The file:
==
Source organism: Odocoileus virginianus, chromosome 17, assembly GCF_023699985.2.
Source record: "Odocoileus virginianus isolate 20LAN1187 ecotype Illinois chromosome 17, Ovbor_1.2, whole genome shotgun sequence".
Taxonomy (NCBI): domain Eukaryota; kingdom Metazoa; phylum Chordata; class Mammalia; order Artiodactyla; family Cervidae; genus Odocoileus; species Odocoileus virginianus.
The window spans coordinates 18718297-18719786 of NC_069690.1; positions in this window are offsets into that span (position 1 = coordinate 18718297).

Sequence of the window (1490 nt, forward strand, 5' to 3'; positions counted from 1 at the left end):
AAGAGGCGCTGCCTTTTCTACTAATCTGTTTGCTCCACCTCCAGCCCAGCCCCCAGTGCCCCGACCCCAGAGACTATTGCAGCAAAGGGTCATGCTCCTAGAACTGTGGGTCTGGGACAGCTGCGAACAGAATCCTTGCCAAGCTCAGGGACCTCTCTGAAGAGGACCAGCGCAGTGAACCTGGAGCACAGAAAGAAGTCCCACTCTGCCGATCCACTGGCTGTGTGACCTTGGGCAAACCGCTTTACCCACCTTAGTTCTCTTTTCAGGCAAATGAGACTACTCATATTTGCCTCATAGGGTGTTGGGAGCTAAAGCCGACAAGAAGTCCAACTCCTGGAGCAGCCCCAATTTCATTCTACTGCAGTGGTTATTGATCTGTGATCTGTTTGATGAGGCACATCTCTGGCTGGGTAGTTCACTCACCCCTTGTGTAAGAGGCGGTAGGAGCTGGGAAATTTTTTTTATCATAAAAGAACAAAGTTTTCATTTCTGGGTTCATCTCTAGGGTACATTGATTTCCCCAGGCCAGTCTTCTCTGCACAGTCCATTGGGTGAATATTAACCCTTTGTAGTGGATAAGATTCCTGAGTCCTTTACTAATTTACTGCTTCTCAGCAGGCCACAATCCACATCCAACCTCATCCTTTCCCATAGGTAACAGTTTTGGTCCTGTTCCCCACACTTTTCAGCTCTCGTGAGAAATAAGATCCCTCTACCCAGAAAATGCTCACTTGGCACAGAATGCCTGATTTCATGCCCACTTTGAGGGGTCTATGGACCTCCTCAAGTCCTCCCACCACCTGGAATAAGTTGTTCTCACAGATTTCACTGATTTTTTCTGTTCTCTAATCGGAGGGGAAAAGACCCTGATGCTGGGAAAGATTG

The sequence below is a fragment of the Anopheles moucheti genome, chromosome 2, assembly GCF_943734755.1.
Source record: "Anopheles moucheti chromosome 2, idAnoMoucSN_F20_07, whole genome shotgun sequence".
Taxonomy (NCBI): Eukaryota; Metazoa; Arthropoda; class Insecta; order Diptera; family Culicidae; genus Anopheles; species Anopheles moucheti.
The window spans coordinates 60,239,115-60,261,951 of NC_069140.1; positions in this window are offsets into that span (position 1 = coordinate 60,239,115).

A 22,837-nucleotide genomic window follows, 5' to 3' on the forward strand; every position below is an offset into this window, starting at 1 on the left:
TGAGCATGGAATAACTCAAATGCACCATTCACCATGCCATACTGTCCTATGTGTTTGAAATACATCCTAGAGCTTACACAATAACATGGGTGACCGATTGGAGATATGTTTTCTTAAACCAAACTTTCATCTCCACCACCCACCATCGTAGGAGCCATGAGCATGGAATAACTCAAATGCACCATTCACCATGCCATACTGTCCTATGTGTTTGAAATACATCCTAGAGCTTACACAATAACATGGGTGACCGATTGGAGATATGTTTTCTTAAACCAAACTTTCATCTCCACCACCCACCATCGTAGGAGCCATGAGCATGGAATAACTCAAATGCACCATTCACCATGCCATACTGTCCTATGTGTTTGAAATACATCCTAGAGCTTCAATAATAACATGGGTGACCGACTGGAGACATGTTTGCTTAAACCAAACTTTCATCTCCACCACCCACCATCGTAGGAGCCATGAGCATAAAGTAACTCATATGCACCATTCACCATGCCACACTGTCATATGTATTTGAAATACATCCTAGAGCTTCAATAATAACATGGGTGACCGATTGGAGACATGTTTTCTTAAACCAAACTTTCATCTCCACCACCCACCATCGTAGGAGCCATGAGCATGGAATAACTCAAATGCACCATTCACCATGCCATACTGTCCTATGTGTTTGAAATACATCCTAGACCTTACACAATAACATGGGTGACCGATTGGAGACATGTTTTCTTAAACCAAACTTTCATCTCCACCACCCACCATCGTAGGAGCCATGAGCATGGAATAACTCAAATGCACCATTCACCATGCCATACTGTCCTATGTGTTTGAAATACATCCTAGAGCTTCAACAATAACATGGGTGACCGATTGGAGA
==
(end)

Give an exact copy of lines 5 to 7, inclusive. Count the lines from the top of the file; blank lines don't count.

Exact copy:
Sequence of the window (1490 nt, forward strand, 5' to 3'; positions counted from 1 at the left end):
AAGAGGCGCTGCCTTTTCTACTAATCTGTTTGCTCCACCTCCAGCCCAGCCCCCAGTGCCCCGACCCCAGAGACTATTGCAGCAAAGGGTCATGCTCCTAGAACTGTGGGTCTGGGACAGCTGCGAACAGAATCCTTGCCAAGCTCAGGGACCTCTCTGAAGAGGACCAGCGCAGTGAACCTGGAGCACAGAAAGAAGTCCCACTCTGCCGATCCACTGGCTGTGTGACCTTGGGCAAACCGCTTTACCCACCTTAGTTCTCTTTTCAGGCAAATGAGACTACTCATATTTGCCTCATAGGGTGTTGGGAGCTAAAGCCGACAAGAAGTCCAACTCCTGGAGCAGCCCCAATTTCATTCTACTGCAGTGGTTATTGATCTGTGATCTGTTTGATGAGGCACATCTCTGGCTGGGTAGTTCACTCACCCCTTGTGTAAGAGGCGGTAGGAGCTGGGAAATTTTTTTTATCATAAAAGAACAAAGTTTTCATTTCTGGGTTCATCTCTAGGGTACATTGATTTCCCCAGGCCAGTCTTCTCTGCACAGTCCATTGGGTGAATATTAACCCTTTGTAGTGGATAAGATTCCTGAGTCCTTTACTAATTTACTGCTTCTCAGCAGGCCACAATCCACATCCAACCTCATCCTTTCCCATAGGTAACAGTTTTGGTCCTGTTCCCCACACTTTTCAGCTCTCGTGAGAAATAAGATCCCTCTACCCAGAAAATGCTCACTTGGCACAGAATGCCTGATTTCATGCCCACTTTGAGGGGTCTATGGACCTCCTCAAGTCCTCCCACCACCTGGAATAAGTTGTTCTCACAGATTTCACTGATTTTTTCTGTTCTCTAATCGGAGGGGAAAAGACCCTGATGCTGGGAAAGATTG

The sequence below is a fragment of the Anopheles moucheti genome, chromosome 2, assembly GCF_943734755.1.